This is it, folks! The final installment. We didn’t quite make it to 13, and there was no beach episode, but otherwise, we hope we were able to do justice to the tone, heart, and charm of slice-of-life in our summertime special devoted to this beloved genre. Thank you for joining us on this laid-back adventure!
Though truth be told, it ended up being a little less relaxing and a bit more intense on our end than anticipated. But that’s cool, because as we’ve been writing, we’ve also been learning and growing… and so here are a few final pearls we’ve gleaned from the slice-of-life series we’ve been writing about. And maybe a few more recommendations too. (After all, one can never have too much slice-of-life, right?)
Series Recap, by way of links:
escapism • optimism • ordinary times • parable • rest
Aria • Non Non Biyori • Planetes • Slow Loop
In this corner of the world (which is incidentally the title of a slice-of-life movie that I still need to watch), it’s back-to-school season, which brings with it an onslaught of assignments and stresses and other troublesome situations to deal with. I’ve found myself tempted to perfectionism and overwork, two of the themes we wrote about for this series! So not only have I been learning from this series as we’ve been writing, but I’ll also continue to learn more and more as the months go by. Which, if you ask me, is awfully fitting for a series on slice-of-life.
On a different note, I’ve been surprised by the variety of shows in this genre. From Non Non Biyori‘s laid-back, tranquil tone to Kobayashi‘s zany comedy and occasional drama to Planetes‘s fascinating sci-fi setting, there’s something for everyone in the city of slice-of-life. I’ve got a few more series on my watchlist now.
And before I pass it off to Josh, I’d be remiss if I didn’t take this opportunity to shill Hyouka, a show which I didn’t get to write about for the series but which addresses some of the things we’ve been talking about, and is also just beautiful and restful and happy in general.
Watch Hyouka. That’s your directive from me. (Or maybe that’s too stressful for slice-of-life?)
Thanks, sleepminusminus! Well, it looks like it’s time to wrap up our Summer of Slice of Life! Truth be told, I had a lot of fun with the articles I wrote, and the Aria article in particular really helped me come to grips with what I’ve been going through. It was PRODIGIOUSLY cathartic. It was also amazing seeing what my brothers and sisters came up with! Their articles really highlight what Slice-of-Life is all about and how it touches each and every one of us. Slice-of-Life anime has always been a big draw for me in my anime lifetime. There’s something special about spending time with a character or group of characters living their lives. Shows like Interviews with Monster Girls, Usagi Drop, My Roommate is a Cat, Aharen-san wa Hakarenai (Aharen is Indecipherable), and Barakamon allow us to see familiar characters who are just like us…give or take. We see how they deal with everyday life’s daily highs and lows. It’s a look inside a life that’s not our own, and by seeing them in a vulnerable state, we gain insight into who they are.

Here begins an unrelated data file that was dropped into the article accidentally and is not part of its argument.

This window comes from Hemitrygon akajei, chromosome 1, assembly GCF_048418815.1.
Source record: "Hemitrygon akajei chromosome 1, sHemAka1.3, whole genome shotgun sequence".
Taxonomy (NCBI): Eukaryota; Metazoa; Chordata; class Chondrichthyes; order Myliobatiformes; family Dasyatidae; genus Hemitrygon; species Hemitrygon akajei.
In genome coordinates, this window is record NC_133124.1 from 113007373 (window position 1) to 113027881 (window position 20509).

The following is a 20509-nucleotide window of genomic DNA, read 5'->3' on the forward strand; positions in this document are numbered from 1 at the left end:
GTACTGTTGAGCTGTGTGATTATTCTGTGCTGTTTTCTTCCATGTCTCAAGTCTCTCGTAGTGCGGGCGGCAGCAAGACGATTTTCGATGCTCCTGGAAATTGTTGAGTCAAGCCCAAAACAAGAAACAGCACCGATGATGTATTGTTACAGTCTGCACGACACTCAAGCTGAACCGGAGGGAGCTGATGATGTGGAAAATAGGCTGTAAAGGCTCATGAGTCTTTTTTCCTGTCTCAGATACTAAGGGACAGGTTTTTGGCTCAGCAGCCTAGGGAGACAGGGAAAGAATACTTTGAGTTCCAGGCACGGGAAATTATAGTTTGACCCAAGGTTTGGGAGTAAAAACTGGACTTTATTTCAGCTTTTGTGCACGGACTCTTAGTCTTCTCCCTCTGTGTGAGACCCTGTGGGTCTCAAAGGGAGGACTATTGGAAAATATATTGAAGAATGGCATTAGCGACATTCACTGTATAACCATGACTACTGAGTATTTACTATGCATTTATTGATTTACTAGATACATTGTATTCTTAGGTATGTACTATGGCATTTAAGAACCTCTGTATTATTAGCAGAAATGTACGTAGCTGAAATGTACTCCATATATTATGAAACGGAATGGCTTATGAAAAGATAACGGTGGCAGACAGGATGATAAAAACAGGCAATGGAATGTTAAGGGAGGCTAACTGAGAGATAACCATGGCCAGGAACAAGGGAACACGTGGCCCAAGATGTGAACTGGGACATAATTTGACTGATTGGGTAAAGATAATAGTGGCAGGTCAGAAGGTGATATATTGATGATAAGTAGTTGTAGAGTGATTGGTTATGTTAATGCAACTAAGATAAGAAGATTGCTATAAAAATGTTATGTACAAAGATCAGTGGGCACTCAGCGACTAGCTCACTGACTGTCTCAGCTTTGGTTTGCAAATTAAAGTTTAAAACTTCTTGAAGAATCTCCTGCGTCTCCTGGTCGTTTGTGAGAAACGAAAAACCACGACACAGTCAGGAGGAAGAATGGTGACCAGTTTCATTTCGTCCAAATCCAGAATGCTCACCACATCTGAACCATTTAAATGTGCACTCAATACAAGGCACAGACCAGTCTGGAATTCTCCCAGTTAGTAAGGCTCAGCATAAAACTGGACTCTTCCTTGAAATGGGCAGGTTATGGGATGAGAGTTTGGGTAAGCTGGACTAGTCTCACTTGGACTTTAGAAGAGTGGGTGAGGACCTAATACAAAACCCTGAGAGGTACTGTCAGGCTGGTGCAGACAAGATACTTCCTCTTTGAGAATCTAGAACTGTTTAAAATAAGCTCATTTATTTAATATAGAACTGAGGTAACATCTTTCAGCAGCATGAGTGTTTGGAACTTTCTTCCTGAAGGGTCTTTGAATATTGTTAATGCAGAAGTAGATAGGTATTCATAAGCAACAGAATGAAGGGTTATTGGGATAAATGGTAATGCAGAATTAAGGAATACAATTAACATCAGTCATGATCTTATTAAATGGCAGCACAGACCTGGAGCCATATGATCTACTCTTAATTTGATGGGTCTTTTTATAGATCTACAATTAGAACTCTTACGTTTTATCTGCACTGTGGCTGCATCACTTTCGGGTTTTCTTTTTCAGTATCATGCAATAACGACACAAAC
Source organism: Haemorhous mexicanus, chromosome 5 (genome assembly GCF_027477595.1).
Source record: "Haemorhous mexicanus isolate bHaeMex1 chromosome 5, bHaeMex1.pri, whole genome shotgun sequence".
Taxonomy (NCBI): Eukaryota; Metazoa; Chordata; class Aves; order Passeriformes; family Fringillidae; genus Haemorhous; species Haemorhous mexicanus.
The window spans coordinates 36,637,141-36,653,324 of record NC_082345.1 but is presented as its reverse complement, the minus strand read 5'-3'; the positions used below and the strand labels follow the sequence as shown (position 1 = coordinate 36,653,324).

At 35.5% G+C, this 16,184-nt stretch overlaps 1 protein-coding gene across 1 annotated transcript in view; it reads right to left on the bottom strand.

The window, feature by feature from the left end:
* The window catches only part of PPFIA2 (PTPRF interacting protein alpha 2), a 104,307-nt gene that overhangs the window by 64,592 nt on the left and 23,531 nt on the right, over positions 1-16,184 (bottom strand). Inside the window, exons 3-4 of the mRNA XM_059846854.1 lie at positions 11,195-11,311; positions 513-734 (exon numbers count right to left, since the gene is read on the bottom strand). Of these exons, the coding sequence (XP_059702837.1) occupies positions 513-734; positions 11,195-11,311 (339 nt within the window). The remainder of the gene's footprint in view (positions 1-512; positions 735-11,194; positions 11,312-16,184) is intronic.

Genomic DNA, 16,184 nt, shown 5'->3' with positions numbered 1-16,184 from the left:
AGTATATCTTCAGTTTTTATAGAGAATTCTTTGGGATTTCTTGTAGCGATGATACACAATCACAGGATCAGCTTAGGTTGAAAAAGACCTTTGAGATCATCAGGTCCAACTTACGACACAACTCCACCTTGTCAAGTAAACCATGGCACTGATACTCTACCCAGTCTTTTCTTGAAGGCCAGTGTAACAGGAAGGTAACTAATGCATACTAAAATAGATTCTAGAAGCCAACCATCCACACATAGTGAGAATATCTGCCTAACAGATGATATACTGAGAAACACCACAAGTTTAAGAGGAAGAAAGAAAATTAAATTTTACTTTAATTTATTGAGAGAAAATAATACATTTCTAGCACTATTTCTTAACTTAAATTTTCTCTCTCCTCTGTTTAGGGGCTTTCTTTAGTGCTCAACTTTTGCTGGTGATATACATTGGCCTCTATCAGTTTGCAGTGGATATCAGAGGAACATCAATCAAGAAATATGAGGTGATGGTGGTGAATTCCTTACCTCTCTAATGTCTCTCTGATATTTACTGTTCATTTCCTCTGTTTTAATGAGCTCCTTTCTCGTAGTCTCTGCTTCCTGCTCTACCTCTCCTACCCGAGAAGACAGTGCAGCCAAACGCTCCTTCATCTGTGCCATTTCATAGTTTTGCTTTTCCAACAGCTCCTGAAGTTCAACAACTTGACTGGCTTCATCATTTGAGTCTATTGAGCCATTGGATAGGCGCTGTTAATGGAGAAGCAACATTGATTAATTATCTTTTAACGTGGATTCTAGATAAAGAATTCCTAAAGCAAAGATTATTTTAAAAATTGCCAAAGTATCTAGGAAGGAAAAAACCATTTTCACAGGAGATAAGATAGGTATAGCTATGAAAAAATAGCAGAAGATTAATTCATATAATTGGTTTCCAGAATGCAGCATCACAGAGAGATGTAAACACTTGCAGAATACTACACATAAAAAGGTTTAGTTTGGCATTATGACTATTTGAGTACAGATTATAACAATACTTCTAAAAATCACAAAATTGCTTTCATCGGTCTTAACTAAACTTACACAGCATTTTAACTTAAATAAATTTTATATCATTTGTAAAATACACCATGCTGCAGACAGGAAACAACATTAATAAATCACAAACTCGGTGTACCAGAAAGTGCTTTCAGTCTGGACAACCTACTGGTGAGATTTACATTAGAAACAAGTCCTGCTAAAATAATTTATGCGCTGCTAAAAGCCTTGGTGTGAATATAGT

It could be argued that in our own lives, now more than ever, we could take a minute to look inside our fellow brothers’ and sisters’ lives and see what they’re dealing with so we can understand them better and gain insight. Simply exercising Christ-like traits of compassion, love, and understanding can go a LONG way in these…ahem…interesting times.
If we could try to understand what makes a person tick with a compassionate eye, just as Tetsuo-Sensei wants to learn more about his demi-human students, how Raidou tries to understand Aharen, and how Subaru tries to understand his new feline roommate, this world would be a much better place. Though I doubt anyone will understand cats. Those little mischievous biscuit makers are as indecipherable as Aharen.